If you are looking for advice on speed reading techniques, you’re out of luck. I’m not even a fast reader, but I can still down between 80 to 120 books a year. I have no secrets, just habits you might find beneficial.
Before I share my ideas, my intent is not about quantity. My primary aim is continuous learning. The benefit is that those I work with are rewarded through my increased creativity and imagination. That’s merely scratching the surface–more empathy, more confidence, a greater understanding of how the pieces fit the whole in this world, and so much more.
My 5 Tips for Increased Reading Volume
- I haven’t forgiven one of my kids for getting me hooked on Lost years ago. Or Jack Bauer of 24. Then there’s also Prison Break. You got it, binge watching. Want to read more? Cut back on a few shows. That’s more time for reading instead.
- I take books with me everywhere I go. That includes physical books too. Earlier, I was at a client site all day, but I still had Flawless Execution along with a few Moleskins not counting my tablet with more than 2,000 books on it. If I have to eat alone, I have a physical book with me. If I’m waiting in line at the grocery store, I’m reading from my tablet. Those small margins of time add up.
- Get an Audible subscription. I drive about 200 miles a week. About three times a month, I make long drives. I’m not listening to talk radio or music. I’m listening to books. When I walk each night, I’m listening to books. When I work out, I’m listening to books. When I work outdoors, I’m listening to books. Cal Newport, who says you can’t multitask?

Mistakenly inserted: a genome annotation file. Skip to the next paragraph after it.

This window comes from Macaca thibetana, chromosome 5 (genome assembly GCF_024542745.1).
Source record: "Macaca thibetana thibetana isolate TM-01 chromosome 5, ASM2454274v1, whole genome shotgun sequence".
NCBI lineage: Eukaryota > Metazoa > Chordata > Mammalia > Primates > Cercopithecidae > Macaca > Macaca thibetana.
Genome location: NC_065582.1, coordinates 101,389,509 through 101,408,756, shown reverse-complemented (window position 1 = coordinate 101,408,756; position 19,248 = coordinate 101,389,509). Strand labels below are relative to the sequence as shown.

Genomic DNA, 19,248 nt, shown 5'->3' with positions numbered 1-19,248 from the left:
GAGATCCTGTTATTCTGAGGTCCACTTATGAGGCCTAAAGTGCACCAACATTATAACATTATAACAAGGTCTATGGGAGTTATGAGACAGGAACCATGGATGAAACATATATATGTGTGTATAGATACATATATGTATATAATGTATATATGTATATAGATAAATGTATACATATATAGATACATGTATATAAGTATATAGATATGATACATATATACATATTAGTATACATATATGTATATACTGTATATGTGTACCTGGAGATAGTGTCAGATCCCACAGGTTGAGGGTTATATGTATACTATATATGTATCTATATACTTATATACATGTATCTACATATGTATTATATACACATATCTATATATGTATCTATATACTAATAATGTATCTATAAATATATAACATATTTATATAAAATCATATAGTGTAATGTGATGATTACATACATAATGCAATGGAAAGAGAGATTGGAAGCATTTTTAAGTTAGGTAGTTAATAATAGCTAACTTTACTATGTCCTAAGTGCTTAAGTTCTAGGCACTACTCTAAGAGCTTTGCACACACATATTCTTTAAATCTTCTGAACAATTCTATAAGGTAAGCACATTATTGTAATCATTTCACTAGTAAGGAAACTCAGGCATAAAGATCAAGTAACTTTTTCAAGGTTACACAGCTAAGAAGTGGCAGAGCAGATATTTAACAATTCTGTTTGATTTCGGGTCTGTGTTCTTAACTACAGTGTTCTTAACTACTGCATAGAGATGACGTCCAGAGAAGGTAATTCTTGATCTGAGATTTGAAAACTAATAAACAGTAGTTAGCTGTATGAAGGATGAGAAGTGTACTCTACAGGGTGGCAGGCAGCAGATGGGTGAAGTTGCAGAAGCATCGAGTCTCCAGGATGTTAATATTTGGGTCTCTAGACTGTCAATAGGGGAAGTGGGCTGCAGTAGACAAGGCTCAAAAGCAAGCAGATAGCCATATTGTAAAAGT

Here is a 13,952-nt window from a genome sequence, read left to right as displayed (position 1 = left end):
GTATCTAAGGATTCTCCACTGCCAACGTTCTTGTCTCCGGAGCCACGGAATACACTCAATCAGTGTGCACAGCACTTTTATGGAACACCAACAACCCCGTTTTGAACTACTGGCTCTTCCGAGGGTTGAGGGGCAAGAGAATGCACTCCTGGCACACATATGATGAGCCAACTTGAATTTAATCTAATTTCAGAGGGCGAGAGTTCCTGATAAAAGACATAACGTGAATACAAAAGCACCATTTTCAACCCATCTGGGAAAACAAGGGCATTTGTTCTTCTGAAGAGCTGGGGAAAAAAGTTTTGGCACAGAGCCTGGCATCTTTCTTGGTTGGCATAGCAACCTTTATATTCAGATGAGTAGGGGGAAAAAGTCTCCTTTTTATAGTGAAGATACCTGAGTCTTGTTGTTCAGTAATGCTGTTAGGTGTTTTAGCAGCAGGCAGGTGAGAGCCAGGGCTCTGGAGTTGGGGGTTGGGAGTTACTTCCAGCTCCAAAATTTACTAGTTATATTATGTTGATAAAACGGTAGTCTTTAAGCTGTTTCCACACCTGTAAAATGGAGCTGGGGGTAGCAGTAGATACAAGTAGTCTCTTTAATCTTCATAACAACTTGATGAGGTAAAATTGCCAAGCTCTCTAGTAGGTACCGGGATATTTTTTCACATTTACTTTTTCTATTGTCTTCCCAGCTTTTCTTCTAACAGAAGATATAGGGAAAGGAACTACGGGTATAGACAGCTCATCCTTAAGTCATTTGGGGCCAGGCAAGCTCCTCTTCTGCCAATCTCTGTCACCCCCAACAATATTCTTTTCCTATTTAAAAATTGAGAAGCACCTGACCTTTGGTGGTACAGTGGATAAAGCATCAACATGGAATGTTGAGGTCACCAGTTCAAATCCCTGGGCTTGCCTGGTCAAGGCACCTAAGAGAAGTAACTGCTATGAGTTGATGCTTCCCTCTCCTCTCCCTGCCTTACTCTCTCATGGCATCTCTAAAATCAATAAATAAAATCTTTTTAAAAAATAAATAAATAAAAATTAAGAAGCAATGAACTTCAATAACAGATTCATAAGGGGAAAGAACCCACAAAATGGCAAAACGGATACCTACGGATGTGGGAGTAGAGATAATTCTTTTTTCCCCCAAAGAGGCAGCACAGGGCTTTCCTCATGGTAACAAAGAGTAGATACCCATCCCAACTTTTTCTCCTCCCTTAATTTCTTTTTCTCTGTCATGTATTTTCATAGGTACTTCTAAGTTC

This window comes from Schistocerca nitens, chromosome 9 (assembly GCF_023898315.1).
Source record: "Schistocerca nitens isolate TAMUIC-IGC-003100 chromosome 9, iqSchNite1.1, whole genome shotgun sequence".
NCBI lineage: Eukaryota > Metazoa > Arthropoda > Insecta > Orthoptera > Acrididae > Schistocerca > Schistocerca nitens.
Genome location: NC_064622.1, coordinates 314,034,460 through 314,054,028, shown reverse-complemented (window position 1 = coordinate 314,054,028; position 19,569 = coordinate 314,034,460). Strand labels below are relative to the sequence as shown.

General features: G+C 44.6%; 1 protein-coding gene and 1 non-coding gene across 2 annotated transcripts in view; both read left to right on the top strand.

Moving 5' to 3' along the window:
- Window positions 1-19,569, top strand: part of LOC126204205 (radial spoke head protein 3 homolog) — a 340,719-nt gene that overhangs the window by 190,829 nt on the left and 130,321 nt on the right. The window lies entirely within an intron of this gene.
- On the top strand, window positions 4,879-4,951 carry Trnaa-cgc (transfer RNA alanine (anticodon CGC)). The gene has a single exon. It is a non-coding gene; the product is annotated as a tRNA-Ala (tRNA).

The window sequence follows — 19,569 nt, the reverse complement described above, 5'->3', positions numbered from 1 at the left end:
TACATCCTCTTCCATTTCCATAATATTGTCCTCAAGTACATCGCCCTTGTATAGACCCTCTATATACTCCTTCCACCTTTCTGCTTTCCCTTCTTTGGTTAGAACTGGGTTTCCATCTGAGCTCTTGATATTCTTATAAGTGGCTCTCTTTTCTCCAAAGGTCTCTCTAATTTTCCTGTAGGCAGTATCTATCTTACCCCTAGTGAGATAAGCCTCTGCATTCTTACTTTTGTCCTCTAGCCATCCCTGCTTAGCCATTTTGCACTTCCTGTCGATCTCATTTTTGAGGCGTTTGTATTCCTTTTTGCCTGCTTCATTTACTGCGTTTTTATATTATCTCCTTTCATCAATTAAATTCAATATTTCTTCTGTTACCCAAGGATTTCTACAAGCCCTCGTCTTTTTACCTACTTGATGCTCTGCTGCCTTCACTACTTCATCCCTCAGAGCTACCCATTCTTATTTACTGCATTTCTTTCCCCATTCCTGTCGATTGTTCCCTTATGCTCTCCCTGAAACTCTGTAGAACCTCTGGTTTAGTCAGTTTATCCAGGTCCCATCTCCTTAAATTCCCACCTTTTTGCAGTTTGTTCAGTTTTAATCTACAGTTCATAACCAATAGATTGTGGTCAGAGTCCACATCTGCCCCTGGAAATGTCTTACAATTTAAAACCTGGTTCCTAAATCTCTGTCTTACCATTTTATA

- Quit reading entire books. I read a lot of technical books. But that doesn’t mean you have to read them linearly from the very beginning of the book to the end. Read selectively, take notes, apply your learning, then move on. For example, I’ve always wanted to read firsthand what Lou Mobley had to say about his Mobley Matrix. Specifically, I’m just focusing on two chapters of the out-of-print book, Beyond IBM.
- Finally, read with purpose. If you approach your reading with a primary aim in mind, unconsciously, you tend to read more. Just-in-time learning is my favorite tactic for getting up to speed on new concepts. I do so with focus and intensity without thinking about it. This even applies to fiction as I make my literature titles count. That’s why I squeeze in every minute I can for great books. Purposeful reading leads to more volume whether you are trying to read more or not.
I don’t care if you just read one book a month. The habits above will lead to a few more books each year compared to your current count. If that’s true, what’s the end result? I think I know the answer.
Title Photo Credit: Tookapic